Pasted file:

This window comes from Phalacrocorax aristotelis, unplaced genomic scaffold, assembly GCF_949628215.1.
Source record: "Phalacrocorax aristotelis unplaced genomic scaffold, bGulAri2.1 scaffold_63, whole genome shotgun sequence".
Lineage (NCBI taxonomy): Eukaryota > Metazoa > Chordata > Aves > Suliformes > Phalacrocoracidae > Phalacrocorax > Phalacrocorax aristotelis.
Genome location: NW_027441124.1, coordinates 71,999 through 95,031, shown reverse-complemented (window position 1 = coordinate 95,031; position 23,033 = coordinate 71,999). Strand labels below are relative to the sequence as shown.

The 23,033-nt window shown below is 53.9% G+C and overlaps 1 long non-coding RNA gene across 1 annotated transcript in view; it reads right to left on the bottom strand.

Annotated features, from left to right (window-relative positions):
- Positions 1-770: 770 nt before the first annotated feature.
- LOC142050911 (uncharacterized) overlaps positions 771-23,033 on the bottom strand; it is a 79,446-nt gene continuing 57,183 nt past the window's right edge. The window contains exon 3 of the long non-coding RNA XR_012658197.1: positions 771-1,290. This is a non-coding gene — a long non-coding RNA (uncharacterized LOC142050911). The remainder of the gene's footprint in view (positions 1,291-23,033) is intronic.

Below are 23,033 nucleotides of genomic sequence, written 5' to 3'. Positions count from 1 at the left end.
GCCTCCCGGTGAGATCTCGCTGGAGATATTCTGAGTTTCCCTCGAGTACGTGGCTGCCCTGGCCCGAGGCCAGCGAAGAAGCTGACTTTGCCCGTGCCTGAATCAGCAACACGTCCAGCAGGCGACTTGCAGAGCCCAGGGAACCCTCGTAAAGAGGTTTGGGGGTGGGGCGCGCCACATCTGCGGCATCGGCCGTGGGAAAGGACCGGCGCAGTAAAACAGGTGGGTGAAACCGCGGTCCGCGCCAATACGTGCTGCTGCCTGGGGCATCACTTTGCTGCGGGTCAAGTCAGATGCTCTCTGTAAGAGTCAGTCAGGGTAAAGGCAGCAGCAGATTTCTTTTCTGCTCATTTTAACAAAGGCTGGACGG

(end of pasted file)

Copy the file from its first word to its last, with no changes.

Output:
This window comes from Phalacrocorax aristotelis, unplaced genomic scaffold, assembly GCF_949628215.1.
Source record: "Phalacrocorax aristotelis unplaced genomic scaffold, bGulAri2.1 scaffold_63, whole genome shotgun sequence".
Lineage (NCBI taxonomy): Eukaryota > Metazoa > Chordata > Aves > Suliformes > Phalacrocoracidae > Phalacrocorax > Phalacrocorax aristotelis.
Genome location: NW_027441124.1, coordinates 71,999 through 95,031, shown reverse-complemented (window position 1 = coordinate 95,031; position 23,033 = coordinate 71,999). Strand labels below are relative to the sequence as shown.

The 23,033-nt window shown below is 53.9% G+C and overlaps 1 long non-coding RNA gene across 1 annotated transcript in view; it reads right to left on the bottom strand.

Annotated features, from left to right (window-relative positions):
- Positions 1-770: 770 nt before the first annotated feature.
- LOC142050911 (uncharacterized) overlaps positions 771-23,033 on the bottom strand; it is a 79,446-nt gene continuing 57,183 nt past the window's right edge. The window contains exon 3 of the long non-coding RNA XR_012658197.1: positions 771-1,290. This is a non-coding gene — a long non-coding RNA (uncharacterized LOC142050911). The remainder of the gene's footprint in view (positions 1,291-23,033) is intronic.

Below are 23,033 nucleotides of genomic sequence, written 5' to 3'. Positions count from 1 at the left end.
GCCTCCCGGTGAGATCTCGCTGGAGATATTCTGAGTTTCCCTCGAGTACGTGGCTGCCCTGGCCCGAGGCCAGCGAAGAAGCTGACTTTGCCCGTGCCTGAATCAGCAACACGTCCAGCAGGCGACTTGCAGAGCCCAGGGAACCCTCGTAAAGAGGTTTGGGGGTGGGGCGCGCCACATCTGCGGCATCGGCCGTGGGAAAGGACCGGCGCAGTAAAACAGGTGGGTGAAACCGCGGTCCGCGCCAATACGTGCTGCTGCCTGGGGCATCACTTTGCTGCGGGTCAAGTCAGATGCTCTCTGTAAGAGTCAGTCAGGGTAAAGGCAGCAGCAGATTTCTTTTCTGCTCATTTTAACAAAGGCTGGACGG